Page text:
And I haven't made this yet, but have you ever seen a more gorgeous vegetable?  It's called Roman Cauliflower.  Once I learn more about it and how to cook it I'll do a full blog about it.

Up next - apartment hunting (House Hunters style for David and Margaret)

Monday, December 10, 2012

Christmas in Tokyo

My mom and sister have been surprised and interested to hear about our experience with Christmas here, so I thought maybe other people would be too.  My mom assumed there wouldn't be an ornament or candy cane in sight, but it's actually quite the contrary.  Seeing as Japan excels in anything cute or sparkly I was not surprised to see that Japan has embraced Christmas and is totally decorated and festive.  When we arrived in early November many of the decorations and lights were already up, but even more have gone up in December and Christmas carols can now be heard 24/7 in all the convenience stores.  (And my favorite store Don Quixote seems to always be playing Justin Bieber Christmas songs)

I've been taking pictures over the last week to give you an idea of what we're seeing.

They've got the Christmas Inflatables

Little Christmas Trees

And Big Christmas Trees

Shibuya has a Floating Christmas Tree with Light Up Reindeer

Christmas Trees for Sale

And Other Christmas Things For Sale

Children Made These Little Snowmen

Grandpa Snowman with a Hipster Mustache

Snowlady with Raku

But even though Japan gets the decorations right they certainly don't celebrate the way we do in the US.  Christmas seems to have made its way over here without the religious meaning attached (although I did see a church with a nativity up) which makes sense because very few Japanese people are Christian.  Here, Christmas is a holiday celebrated by couples - sort of like Valentine's Day.  In fact, John's office mate was surprised to learn that we were buying presents for all of our family members because you would only get one for you lover here.

KFC has gotten in on the fun, offering a Christmas special that it seems most people get - because they think that's what we do.  I've seen several Colonel statues dressed up in Santa suits for the season.

I think we'll pass

Speaking of Christmas, I think I've found the perfect gift for John.

He'll love it, right?

I hope everyone has a Merry Christmas, and I know that ours will be very different this year, but also very wonderful!

Friday, December 7, 2012

Seen Around Tokyo

There was a big earthquake this evening!  It seems that everything is fine, and although there was a 3 ft. tsunami in the north, it only did minor damage.  We were almost 300 miles away from the epicenter, but it was still the strongest earthquake that either of us has felt.  It's really amazing how the architecture here deals with it though.  Despite how much it scared me there was nothing other than gentle swaying.  The most startling part about this quake though was how long it lasted - between 60 and 90 seconds!  Definitely less fun and exciting than the tiny ones that are over in 15 seconds.

So, I know it's been a while since I've posted but I've been taking pictures and thinking about blogging for the last couple weeks.  I've just been thinking about our apartment hunt as well, and I haven't wanted to say anything because it might jinx it.  But I think it's close to being settled, and soon I can post all about it.  In the meantime I've been hanging out lots with Raku and doing all sorts of fun things.  Last week she had a friend visiting and we went out to Kamakura, one of the historic capitols of Japan.  It's only an hour away by train, but it feels so calm and peaceful compared to Tokyo.  We looked at gardens and temples and shopped in quaint little stores.  Christian - if you're reading this - it reminded me of when we went last year and you bonded with the pigeons.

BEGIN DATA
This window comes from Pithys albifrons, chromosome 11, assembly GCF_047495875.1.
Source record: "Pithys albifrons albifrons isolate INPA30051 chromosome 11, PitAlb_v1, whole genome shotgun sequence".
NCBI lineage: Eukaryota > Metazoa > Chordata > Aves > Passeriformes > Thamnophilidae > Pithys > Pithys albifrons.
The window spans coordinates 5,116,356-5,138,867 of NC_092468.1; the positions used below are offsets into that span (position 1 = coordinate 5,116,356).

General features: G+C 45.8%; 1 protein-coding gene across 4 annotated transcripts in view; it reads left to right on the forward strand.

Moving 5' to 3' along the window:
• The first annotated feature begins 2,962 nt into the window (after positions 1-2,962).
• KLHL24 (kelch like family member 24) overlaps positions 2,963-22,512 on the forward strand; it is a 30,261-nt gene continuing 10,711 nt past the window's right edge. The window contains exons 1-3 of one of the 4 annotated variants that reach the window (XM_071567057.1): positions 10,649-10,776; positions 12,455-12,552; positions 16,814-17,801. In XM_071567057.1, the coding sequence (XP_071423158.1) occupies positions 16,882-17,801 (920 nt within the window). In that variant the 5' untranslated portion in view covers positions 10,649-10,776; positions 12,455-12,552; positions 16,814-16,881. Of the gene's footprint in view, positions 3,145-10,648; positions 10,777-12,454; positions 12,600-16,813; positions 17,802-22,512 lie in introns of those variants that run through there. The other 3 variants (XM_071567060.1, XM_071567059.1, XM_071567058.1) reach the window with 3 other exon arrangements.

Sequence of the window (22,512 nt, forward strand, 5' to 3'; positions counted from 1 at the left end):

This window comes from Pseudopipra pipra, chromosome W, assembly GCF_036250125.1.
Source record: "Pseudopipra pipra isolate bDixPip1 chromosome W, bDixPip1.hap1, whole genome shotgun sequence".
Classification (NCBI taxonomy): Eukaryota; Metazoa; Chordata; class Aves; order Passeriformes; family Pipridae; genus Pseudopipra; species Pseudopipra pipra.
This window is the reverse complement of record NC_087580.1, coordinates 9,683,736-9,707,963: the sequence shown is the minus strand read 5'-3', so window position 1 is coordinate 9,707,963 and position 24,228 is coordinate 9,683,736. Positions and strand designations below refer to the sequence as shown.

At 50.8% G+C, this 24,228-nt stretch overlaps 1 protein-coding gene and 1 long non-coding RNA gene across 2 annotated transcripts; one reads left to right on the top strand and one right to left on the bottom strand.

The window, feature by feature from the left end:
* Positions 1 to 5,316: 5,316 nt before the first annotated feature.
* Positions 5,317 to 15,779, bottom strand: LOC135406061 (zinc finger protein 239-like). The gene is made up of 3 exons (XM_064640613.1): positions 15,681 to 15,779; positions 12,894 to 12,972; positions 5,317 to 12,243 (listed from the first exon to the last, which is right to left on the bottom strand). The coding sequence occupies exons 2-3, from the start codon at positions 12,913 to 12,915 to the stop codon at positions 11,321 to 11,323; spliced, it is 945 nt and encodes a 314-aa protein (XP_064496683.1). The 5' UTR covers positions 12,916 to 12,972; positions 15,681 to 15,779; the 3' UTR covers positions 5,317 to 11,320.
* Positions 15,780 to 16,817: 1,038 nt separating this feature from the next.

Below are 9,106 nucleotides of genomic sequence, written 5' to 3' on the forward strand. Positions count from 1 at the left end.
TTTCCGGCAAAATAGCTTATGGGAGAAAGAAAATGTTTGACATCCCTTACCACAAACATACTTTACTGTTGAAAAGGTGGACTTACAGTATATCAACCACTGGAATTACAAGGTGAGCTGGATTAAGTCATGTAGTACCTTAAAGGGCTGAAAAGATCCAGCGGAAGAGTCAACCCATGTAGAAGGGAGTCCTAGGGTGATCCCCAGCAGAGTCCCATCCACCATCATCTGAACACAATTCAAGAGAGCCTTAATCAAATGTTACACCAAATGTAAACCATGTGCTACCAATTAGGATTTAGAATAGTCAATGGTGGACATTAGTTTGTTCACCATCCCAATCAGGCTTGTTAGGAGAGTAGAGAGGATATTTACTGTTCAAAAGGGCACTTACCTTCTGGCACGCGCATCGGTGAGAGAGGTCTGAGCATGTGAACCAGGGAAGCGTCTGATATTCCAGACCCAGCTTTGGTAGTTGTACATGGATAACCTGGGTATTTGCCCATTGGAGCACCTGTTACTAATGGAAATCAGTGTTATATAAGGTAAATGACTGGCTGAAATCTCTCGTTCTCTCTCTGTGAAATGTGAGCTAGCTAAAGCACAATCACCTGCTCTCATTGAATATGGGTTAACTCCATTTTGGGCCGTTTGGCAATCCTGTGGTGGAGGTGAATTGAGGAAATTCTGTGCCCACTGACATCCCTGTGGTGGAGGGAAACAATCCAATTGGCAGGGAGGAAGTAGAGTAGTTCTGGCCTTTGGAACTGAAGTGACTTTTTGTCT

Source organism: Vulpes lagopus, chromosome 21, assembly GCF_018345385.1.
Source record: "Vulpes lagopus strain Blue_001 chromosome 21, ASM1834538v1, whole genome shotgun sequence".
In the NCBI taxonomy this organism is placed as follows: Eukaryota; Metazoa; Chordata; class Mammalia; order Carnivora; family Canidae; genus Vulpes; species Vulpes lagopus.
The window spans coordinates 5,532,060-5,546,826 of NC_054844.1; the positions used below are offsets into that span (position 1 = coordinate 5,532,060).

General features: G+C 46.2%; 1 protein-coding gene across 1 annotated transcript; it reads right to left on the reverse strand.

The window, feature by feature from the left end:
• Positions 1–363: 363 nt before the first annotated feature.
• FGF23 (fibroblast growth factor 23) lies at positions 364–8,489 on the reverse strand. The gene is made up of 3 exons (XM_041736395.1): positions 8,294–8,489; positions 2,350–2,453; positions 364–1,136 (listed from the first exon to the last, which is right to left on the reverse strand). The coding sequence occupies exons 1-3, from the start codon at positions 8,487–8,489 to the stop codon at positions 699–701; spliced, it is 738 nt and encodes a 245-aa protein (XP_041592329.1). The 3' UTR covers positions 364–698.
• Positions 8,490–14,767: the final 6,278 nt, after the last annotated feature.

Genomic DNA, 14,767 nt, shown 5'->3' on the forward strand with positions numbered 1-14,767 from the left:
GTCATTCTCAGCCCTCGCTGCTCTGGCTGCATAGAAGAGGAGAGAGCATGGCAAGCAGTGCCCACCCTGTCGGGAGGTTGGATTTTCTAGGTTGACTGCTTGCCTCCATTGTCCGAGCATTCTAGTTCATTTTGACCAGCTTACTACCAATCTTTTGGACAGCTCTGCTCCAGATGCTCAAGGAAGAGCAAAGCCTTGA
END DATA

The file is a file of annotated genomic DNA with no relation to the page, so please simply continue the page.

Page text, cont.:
The carefully swept rocks always make me feel so peaceful.

I've also been noticing trees growing citrus fruits that are ripening now.  I'm not sure if they're oranges or something else, and I didn't realize we were in the right climate, but they're beautiful.

Right now Tokyo is a candidate city for the 2020 Olympics, so they're having all sorts of events to get the public excited.

So Raku and I became Olympians:

Don't we look strong?  (There's a little seat under us)

And then after all the hard olympic training, we had to become chocolate bears.

The way the bears were positioned we couldn't both get behind it (maybe because it was for children).

And I found a vending machine selling toiletries and band-aids:

And finally, a shot that Raku took on a night out last weekend

She's a pretty great photographer (but we're a pretty gorgeous couple).

Up next, a post about Christmas in Japan!

Tuesday, December 4, 2012

This is my first blog post. Wendy is responsible for the rest. I'm mostly talking about a few pictures that I took. 

First, this is raisin still on the vine! They didn't taste much better than regular raisins, but the presentation is perfect.  

Second, this is a picture of the Christmas lights at Tokyo Midtown (a mixed use development that includes a mall). You can't tell from the picture, but the lights flash to create a sort of video. This picture is from really close so you can see the individual lights, but from far away they're less noticeable.

Finally, this is a picture of the camera that I just bought. I traded in old camera and lenses and with the money that I got I bought this new camera (Fujifilm X100). It worked out that I only had to pay an additional $15 to purchase this camera. It had to do all of this in Japanese so it was my first really Japanese test since coming back to Tokyo.

I've been thinking about getting this camera for a little while and finally decided to trade in all my other camera equipment because I wasn't really using it. My old camera was really big and so it was quite a commitment to take it anywhere. Also, it was very noticeable so I couldn't really take pictures of people without them wondering why a giant camera was pointed there way.

Though this camera is small, its got the same size sensor as my old camera. The only downside is that you can't change the lens. I haven't actually gotten to take a picture yet because I'm waiting for the SD card that I bought online to arrive. I'll post some pictures of what I've taken soon.